International law and state failure - Somalia and Yugoslavia

Carter, David John (2000) International law and state failure - Somalia and Yugoslavia University of Southampton, Faculty of Law, Doctoral Thesis , 315pp.


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The present study considers the treatment of failed States in international law. State
failure represents a relatively recent phenomenon, which presents novel problems for
the international community to deal with. For international law, the principles and
experience of dealing with the creation, continuity and extinction of States present the
nearest analogies, and so will form the basis of its responses to failure.

Failure is defined as governmental and societal collapse in a State, so severe as to
render it incapable of exercising internal and external sovereignty. It is likely to take
the form of either conflictual implosion - such as in Somalia; or fragmentary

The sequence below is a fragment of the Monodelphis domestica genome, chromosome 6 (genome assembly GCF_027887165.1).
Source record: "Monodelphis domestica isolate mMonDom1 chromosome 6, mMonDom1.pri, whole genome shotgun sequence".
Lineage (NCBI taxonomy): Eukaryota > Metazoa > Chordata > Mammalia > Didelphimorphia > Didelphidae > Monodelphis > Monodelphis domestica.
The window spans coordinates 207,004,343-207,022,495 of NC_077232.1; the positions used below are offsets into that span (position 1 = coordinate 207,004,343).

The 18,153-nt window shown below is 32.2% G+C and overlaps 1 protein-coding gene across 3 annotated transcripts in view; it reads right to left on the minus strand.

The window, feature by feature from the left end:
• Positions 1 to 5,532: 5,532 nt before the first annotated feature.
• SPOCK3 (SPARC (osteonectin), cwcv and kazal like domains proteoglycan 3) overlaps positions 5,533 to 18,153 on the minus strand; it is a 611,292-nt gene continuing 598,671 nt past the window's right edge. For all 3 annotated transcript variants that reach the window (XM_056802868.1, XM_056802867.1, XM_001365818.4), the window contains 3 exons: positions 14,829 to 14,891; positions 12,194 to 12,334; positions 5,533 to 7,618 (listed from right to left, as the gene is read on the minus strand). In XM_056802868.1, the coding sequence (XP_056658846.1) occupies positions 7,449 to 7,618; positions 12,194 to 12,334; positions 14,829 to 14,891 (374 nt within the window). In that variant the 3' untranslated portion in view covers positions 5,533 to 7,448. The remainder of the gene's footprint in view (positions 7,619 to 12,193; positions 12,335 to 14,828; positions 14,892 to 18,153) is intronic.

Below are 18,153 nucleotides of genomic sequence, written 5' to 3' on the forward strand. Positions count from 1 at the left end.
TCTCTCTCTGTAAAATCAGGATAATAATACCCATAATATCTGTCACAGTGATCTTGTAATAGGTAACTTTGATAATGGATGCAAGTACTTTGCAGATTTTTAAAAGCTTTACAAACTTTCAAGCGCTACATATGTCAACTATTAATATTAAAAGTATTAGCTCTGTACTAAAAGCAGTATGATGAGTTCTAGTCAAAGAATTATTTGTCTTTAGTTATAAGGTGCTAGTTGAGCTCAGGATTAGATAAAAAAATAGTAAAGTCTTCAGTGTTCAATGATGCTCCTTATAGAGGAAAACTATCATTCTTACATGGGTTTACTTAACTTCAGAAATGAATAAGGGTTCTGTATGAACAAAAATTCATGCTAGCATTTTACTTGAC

explosion - as in Yugoslav ia. Accordingly, an examination of the treatment of these
two failed States, during the early 1990s, provides the substantive basis of the study.

The key aspects of Statehood under which the study proceeds are: loss of
government as a criterion of Statehood; self-determination, including the emerging
right of democratic governance; and recognition.

Consideration of the Somali and Yugoslav experiences of failure, and their treatment
under the three areas identified, evidences a strong inertia in the international system
against findings of State failure - the Somali experience. The only exception is if such
a finding is coupled with a potential solution, such as the possible emergence of new
States - the Yugoslav experience. The determinations constitute a meta-legal process,
which can be seen as indicative of a new conception of 'political international law'.

Item Type: Thesis (Doctoral)

Organisations: University of Southampton
ePrint ID: 193199
Date :
Date Event
July 2000Published
Date Deposited: 22 Jul 2011 15:45
Last Modified: 18 Apr 2017 01:46
Further Information:Google Scholar

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